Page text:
(1) Lord Justice Taylor’s Interim Report explained why there was a line of p0lice on the halfway line: the Forest supporters (or some of them) thought the Liverpool fans were staging a pitch invasion and were singing and chanting on that basis, angering the Liverpool fans.  The South Yorkshire Police made numerous errors that day, but the decision to keep the different fans was not the worst of them (if it was an error).

    (2) The coroner did not find that all of the 96 (or even the 94 who died on the day) were dead at 3.15.  He found that they were beyond saving.  That now seems to be open to question, although whether any were is probably now entirely speculative.  As I read the Independent Panel’s report, lack of immediate, expert first aid (so that they were laid on their backs) would have been fatal to those who were not already dead or dying.  It is not at all clear that there was any prospect of such qualified first aid being available in time: for what it is worth, the Taylor Report praised the efforts of the St Johns Ambulance members and other medically qualfied people who were able to provide what help they could.

    (3) There is no doubt that South Yorkshire Police behaved disgracefully in the aftermath of the disaster in seeking to transfer blame to the fans and away from themselves.  That has been clear, at least, since Lord Justice Taylor’s Interim Report.  As I read the Independent Panel’s Report (and I have only done so quickly and may have missed something), the local MP was given what appear to be fictitious accounts of misbehaviour by fans by a number of police officers soon after the tragedy.  He was not a party to the fabrication although he did pass on what he had been told.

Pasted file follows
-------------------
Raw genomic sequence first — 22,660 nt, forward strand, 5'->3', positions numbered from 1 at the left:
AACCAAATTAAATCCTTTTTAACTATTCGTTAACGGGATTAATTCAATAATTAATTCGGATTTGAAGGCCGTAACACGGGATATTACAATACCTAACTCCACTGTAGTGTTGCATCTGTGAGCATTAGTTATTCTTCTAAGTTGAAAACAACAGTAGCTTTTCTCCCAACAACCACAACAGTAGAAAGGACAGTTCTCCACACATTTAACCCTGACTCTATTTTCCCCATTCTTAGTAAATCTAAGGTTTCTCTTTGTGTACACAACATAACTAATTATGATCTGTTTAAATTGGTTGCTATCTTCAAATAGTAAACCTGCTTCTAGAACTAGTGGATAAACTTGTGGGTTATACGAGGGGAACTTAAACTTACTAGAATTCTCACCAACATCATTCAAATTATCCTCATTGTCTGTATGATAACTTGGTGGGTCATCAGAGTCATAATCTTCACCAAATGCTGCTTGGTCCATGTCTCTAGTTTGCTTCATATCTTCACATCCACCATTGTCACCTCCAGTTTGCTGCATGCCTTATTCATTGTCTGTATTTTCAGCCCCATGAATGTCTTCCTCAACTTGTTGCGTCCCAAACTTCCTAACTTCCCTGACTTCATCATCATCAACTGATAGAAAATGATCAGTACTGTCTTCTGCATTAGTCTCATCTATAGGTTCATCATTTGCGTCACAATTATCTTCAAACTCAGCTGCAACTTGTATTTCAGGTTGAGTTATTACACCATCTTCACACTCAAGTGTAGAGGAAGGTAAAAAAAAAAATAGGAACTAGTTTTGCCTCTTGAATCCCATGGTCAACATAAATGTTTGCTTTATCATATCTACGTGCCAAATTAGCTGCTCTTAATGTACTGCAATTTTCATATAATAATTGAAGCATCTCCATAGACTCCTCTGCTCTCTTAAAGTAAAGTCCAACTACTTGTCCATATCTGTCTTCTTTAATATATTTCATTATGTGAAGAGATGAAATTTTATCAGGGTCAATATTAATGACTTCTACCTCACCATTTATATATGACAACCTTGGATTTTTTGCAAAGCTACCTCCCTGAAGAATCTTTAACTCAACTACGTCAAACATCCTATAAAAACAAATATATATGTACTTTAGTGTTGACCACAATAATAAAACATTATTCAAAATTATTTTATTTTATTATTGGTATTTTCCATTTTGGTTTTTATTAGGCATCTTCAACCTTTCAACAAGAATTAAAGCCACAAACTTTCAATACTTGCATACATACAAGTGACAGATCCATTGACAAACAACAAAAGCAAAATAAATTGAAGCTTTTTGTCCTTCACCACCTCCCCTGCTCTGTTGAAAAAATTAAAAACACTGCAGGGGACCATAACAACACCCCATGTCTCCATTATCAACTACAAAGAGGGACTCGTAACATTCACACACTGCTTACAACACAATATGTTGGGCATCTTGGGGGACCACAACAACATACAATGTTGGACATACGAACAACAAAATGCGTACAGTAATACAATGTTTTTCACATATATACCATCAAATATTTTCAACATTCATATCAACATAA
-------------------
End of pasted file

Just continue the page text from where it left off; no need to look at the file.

(4) There is no basis for the suggestion that South Yorkshire Police, the MP or the Sun thought they were helping Mrs Thatcher by blaming the fans.  The SYP were trying to cover their own backs.  The MP was forwarding what he was told by several policemen.  The Sun was not alone in carrying stories critical of the fans, but it was particularly and unforgiveably offensive in the way it did so and Mr Mackenzie has been unrepentant.

    None of this detracts from the tragedy of Hillborough or exonerates those who tried to cover up their own responsibility for the dreadful loss of life.

  • Robert Castlereagh

    We should all be humbled.
    I saw personally how many lives were ruined by this.
    It was not just the dead and bereaved but the people brain damaged by lack of oxygen who suffer to this day.
    Many also who were in Sheffield and went on to the pitch to help were traumatised beyond measure.
    I personally know a fine upstanding man who worked at a local hospital and tried to bring the unrousable round and has never been able to work again.
    There is no-one in the North West who was not touched in some way by this tragedy and many many thousands are still living with some aspect of it, coming hard on the heels of the Piper Alpha disaster of the previous year.
    Merseysiders will never forgive the Sun and now with this report nor should the rest of the Country
    May those who perished now rest in peace in the knowledge that they were truly blameless. This knowledge is more help to the families than anything that has gone before.

  • John Reid

    Just A small correction it was the South Yorkshire police Federation, Who met to discuss the tragedy not the Police federation as you have put.

  • telemachus

    Ed Milibands speech after the PM was magnificent in its humanity

  • AlanGiles

    I wonder if the Sun “newspaper” will have the grace to apologise for the libels it made against the Hillsborough victims on the Monday after the disaster?.  they made some very grave allegations. No I suppose they will have something more important to discuss, like the latest gossip on Eastenders

    It is sad though the truth only comes out in cases like this where the guilty police officers and officials probably retired years ago and so are beyond punishment.

    • Chilbaldi

      They should print a front page apology tomorrow. Will they? Doubtful.

      • AnotherOldBoy

        They have done.

  • franwhi

    I wonder if Jack Straw will have the grace to apologise for not having the will to open an inquiry at the request of the Hillsborough victims families 13 years ago. 

  • Daniel Speight

    So the lack of action between 1997 and 2009, is anyone in the Blair governments prepared to stand up and accept blame?

  • Pingback: Look Left – The Hillsborough Report, the Olympic legacy, and decarbonisation | Left Foot Forward()